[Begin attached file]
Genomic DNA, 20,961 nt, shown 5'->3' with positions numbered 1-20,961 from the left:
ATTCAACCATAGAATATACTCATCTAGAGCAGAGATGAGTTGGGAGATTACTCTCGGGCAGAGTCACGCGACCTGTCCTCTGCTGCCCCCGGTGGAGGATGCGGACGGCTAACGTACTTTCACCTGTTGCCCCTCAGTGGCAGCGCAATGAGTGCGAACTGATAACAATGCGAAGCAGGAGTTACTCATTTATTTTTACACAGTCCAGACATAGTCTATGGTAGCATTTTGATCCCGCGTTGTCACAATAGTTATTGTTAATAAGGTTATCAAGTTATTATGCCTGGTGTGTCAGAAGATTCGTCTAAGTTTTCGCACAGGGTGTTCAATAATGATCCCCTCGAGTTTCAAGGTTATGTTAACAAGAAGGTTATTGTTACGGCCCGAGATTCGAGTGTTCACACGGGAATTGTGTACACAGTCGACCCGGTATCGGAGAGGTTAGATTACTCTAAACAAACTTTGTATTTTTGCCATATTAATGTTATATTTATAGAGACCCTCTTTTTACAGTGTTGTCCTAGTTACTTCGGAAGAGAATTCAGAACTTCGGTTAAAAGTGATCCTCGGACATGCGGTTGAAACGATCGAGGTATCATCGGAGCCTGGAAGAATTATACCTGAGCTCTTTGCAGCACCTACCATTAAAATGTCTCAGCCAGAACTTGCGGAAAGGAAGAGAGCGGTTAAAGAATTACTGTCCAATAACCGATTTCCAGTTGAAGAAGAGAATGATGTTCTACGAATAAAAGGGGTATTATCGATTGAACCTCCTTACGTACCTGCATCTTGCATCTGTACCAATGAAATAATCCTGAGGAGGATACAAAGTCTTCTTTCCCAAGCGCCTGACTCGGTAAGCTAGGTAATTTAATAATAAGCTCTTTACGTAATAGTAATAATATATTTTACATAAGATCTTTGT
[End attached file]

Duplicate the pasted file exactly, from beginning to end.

Genomic DNA, 20,961 nt, shown 5'->3' with positions numbered 1-20,961 from the left:
ATTCAACCATAGAATATACTCATCTAGAGCAGAGATGAGTTGGGAGATTACTCTCGGGCAGAGTCACGCGACCTGTCCTCTGCTGCCCCCGGTGGAGGATGCGGACGGCTAACGTACTTTCACCTGTTGCCCCTCAGTGGCAGCGCAATGAGTGCGAACTGATAACAATGCGAAGCAGGAGTTACTCATTTATTTTTACACAGTCCAGACATAGTCTATGGTAGCATTTTGATCCCGCGTTGTCACAATAGTTATTGTTAATAAGGTTATCAAGTTATTATGCCTGGTGTGTCAGAAGATTCGTCTAAGTTTTCGCACAGGGTGTTCAATAATGATCCCCTCGAGTTTCAAGGTTATGTTAACAAGAAGGTTATTGTTACGGCCCGAGATTCGAGTGTTCACACGGGAATTGTGTACACAGTCGACCCGGTATCGGAGAGGTTAGATTACTCTAAACAAACTTTGTATTTTTGCCATATTAATGTTATATTTATAGAGACCCTCTTTTTACAGTGTTGTCCTAGTTACTTCGGAAGAGAATTCAGAACTTCGGTTAAAAGTGATCCTCGGACATGCGGTTGAAACGATCGAGGTATCATCGGAGCCTGGAAGAATTATACCTGAGCTCTTTGCAGCACCTACCATTAAAATGTCTCAGCCAGAACTTGCGGAAAGGAAGAGAGCGGTTAAAGAATTACTGTCCAATAACCGATTTCCAGTTGAAGAAGAGAATGATGTTCTACGAATAAAAGGGGTATTATCGATTGAACCTCCTTACGTACCTGCATCTTGCATCTGTACCAATGAAATAATCCTGAGGAGGATACAAAGTCTTCTTTCCCAAGCGCCTGACTCGGTAAGCTAGGTAATTTAATAATAAGCTCTTTACGTAATAGTAATAATATATTTTACATAAGATCTTTGT